Mrs. Theodore Hoelck - After along illness, Mrs. Theodore Hoelck died Thursday afternoon, October 21, 1915, at the home of her parents, Mr. and Mrs. Jacob Klein, in South McCook. Lydia Klein was born in Culbertson August 14, 1893. Her parents moved to McCook when she was quite small and she has lived here ever since until her death. She was married to Elliot Hyde August 15, 1911. In July 1914 her health failed and she submitted to an operation, but she never regained her health. In December, 1914, she was married to Theodore Hoelck, who with her parents and nine brothers and sisters, survive her. The deceased was a splendid young woman, who was widely known in this community, having been employed as clerk in the store of Wilcox & Son and H.C. Clapp for several years. She was highly esteemed by all who knew her. The sorrowing husband and her family have the sincere sympathy of all in their bereavement. The funeral services were held in the Methodist church Sunday afternoon, Rev. F. Sattler of the German Congregational church, of which the deceased was a member, officiating, preaching the sermon in German, and was assisted by Rev. Neal Johnson, who gave a short address in English. The services were attended by a very large congregation. Her body was buried in Riverview cemetery. Friday 29 October 1915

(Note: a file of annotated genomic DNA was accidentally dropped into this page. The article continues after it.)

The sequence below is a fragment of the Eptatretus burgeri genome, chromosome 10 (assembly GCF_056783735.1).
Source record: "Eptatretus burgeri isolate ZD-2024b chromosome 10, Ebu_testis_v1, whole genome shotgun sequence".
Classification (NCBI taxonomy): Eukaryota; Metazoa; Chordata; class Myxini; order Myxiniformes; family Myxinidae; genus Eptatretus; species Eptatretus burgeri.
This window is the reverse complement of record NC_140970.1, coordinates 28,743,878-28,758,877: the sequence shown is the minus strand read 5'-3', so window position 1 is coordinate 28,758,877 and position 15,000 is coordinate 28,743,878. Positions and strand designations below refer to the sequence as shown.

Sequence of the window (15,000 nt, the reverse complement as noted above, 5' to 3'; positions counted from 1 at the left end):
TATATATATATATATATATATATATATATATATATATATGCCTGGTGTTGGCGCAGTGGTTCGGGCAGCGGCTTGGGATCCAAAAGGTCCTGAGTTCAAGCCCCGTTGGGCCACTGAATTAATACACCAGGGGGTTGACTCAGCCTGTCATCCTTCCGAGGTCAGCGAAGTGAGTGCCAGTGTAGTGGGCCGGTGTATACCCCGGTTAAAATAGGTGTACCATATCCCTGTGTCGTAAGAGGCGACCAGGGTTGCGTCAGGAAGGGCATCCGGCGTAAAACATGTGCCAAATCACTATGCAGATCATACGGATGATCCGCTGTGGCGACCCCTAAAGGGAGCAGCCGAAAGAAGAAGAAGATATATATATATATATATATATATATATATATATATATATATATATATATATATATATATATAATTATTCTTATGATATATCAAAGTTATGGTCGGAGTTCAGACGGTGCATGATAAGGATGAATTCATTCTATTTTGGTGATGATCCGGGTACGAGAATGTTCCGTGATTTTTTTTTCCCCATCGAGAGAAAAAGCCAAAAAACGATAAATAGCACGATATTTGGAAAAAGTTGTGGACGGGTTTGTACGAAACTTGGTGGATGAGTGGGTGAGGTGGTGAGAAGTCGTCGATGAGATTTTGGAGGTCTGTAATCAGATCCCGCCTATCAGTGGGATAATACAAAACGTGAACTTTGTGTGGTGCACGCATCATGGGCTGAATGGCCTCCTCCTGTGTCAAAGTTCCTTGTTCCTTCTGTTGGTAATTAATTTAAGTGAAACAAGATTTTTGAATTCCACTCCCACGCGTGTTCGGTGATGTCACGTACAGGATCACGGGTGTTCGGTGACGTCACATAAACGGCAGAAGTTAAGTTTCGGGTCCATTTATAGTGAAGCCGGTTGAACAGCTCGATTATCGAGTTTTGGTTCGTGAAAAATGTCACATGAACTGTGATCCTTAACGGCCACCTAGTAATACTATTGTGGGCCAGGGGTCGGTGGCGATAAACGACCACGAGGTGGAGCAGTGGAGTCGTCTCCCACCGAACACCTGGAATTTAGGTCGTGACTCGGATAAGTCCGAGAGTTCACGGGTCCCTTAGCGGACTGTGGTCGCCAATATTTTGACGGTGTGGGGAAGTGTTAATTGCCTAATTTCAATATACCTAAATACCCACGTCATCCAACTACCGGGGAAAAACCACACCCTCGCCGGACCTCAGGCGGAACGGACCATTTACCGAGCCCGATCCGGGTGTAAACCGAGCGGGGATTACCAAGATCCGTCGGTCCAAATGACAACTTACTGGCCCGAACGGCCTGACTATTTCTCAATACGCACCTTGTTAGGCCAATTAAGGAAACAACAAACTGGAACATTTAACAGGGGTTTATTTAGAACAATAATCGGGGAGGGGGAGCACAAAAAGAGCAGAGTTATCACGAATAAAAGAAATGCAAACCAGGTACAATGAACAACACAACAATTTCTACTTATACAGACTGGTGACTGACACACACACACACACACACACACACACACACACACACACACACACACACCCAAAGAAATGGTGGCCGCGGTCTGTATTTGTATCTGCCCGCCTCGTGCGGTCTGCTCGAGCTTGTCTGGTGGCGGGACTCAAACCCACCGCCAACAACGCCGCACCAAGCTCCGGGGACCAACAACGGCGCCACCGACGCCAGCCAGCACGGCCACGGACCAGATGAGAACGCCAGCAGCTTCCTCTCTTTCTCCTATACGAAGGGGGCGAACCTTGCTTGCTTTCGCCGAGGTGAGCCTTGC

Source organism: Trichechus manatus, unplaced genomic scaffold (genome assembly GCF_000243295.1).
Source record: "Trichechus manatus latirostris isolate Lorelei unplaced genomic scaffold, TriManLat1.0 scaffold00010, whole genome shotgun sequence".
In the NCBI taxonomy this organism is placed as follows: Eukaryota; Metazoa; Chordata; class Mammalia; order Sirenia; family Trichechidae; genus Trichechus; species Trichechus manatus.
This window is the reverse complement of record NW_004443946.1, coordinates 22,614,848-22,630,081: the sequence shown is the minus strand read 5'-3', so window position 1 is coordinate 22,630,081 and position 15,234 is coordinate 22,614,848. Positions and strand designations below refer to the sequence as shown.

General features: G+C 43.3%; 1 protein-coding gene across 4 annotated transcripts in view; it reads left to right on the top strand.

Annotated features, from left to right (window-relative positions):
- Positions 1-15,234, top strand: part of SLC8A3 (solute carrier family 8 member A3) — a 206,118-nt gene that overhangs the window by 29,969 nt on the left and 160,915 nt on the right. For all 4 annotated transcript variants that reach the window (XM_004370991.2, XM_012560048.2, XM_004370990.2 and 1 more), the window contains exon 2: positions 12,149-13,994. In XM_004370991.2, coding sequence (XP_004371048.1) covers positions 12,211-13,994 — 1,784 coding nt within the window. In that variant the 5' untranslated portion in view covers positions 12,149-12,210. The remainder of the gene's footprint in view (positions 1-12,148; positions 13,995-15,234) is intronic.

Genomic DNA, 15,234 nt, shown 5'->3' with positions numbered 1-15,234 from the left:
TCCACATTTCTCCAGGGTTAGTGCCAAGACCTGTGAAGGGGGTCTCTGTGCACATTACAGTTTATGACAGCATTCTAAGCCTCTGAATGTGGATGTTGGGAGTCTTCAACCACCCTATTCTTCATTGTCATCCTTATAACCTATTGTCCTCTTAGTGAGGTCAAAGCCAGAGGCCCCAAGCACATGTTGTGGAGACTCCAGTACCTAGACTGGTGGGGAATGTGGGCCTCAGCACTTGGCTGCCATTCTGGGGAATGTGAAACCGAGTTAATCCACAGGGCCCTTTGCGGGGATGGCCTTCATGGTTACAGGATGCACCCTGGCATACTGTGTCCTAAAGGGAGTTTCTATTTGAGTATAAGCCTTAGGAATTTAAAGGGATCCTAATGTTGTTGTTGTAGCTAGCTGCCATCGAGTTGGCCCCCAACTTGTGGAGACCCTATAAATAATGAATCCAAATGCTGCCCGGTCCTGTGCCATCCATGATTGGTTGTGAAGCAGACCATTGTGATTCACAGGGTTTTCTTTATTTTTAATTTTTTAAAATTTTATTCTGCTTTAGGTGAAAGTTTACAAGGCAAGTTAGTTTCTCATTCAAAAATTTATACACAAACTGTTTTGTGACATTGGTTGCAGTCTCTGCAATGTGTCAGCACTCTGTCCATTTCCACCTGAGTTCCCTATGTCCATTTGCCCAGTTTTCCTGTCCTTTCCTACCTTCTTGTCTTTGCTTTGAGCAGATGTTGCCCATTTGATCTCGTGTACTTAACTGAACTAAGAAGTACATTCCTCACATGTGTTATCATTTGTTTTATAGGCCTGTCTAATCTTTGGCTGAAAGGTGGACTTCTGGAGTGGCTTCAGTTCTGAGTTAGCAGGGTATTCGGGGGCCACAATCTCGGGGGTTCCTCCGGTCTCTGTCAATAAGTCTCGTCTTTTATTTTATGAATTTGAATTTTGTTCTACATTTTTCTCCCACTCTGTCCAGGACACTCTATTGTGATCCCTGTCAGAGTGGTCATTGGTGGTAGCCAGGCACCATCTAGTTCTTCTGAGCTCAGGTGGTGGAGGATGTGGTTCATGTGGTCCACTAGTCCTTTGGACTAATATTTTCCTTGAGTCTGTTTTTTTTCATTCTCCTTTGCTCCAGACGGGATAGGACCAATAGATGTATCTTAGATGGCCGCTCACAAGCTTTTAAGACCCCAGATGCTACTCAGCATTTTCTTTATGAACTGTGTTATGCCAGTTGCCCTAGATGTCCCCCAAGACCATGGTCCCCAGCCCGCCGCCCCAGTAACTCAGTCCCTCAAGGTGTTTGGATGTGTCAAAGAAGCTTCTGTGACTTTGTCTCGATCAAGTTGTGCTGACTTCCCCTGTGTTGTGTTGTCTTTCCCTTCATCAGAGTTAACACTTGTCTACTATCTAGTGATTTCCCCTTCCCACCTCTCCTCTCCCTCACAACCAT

Benjamin Lytle - Sunday, October 24, 1915, Benjamin Lytle died at the General hospital, where he had been taken a short time before for treatment. His body was taken to Box Elder for burial and services were held there Monday afternoon. He had been a resident of that vicinity for years. Friday 29 October 1915